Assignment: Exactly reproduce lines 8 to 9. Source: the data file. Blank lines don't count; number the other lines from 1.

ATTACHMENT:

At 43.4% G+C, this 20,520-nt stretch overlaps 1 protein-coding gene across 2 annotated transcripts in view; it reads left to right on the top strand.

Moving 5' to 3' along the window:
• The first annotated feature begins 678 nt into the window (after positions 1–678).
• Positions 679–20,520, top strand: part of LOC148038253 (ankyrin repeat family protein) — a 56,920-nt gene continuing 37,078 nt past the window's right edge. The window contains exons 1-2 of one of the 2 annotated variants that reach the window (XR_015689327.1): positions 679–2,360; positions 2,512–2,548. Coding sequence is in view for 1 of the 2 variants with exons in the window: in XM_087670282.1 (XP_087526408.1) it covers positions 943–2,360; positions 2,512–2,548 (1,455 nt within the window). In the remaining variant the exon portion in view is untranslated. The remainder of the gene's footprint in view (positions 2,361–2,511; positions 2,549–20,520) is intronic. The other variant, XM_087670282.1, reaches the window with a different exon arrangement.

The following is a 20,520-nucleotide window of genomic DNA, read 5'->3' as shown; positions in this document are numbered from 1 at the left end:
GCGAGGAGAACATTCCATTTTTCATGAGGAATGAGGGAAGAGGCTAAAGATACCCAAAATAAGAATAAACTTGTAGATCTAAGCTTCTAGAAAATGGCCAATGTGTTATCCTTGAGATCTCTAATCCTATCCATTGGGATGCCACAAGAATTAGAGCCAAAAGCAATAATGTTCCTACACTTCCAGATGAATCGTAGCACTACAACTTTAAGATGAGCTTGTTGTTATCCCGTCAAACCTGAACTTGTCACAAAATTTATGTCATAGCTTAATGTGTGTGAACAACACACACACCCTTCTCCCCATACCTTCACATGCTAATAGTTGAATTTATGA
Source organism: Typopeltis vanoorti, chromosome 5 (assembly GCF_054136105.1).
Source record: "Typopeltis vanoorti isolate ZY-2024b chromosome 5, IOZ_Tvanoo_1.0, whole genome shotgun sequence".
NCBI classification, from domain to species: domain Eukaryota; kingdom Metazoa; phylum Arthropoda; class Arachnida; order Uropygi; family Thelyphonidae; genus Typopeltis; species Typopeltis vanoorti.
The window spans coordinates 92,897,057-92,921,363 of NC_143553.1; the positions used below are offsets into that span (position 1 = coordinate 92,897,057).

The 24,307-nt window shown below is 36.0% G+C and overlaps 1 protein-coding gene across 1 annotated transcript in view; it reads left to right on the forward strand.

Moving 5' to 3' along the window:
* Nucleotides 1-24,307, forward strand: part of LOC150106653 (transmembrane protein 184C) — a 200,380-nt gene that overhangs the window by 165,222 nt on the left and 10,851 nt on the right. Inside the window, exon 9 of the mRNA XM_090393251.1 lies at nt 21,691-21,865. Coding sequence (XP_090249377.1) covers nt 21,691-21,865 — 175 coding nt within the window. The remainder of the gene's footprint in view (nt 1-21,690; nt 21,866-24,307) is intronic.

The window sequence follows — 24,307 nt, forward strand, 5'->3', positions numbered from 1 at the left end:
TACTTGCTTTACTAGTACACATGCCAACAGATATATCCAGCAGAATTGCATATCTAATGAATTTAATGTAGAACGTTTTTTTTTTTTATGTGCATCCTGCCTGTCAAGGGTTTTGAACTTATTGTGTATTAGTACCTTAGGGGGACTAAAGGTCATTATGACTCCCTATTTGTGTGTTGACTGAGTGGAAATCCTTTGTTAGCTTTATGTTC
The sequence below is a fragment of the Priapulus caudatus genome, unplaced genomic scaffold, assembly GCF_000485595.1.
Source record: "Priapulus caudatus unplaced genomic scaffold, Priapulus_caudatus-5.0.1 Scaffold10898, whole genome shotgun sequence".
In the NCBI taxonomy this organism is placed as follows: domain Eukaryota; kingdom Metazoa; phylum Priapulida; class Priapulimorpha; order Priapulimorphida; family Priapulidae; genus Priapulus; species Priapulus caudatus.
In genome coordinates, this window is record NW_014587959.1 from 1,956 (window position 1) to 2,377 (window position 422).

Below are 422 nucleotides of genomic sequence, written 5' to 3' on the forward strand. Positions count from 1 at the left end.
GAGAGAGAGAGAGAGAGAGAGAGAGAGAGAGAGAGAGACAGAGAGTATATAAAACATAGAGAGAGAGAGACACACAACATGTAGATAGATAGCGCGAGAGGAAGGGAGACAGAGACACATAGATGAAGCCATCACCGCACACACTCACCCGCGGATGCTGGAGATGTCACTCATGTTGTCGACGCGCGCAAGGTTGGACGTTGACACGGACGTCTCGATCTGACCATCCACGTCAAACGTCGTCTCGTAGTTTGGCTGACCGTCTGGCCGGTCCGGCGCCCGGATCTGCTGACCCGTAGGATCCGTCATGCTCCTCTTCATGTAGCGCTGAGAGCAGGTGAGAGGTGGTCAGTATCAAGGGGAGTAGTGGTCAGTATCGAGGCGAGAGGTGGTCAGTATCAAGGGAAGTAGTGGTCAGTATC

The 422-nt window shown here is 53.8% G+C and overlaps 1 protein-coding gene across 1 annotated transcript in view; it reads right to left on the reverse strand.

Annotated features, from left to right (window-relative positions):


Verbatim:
Source record: "Typopeltis vanoorti isolate ZY-2024b chromosome 5, IOZ_Tvanoo_1.0, whole genome shotgun sequence".
NCBI classification, from domain to species: domain Eukaryota; kingdom Metazoa; phylum Arthropoda; class Arachnida; order Uropygi; family Thelyphonidae; genus Typopeltis; species Typopeltis vanoorti.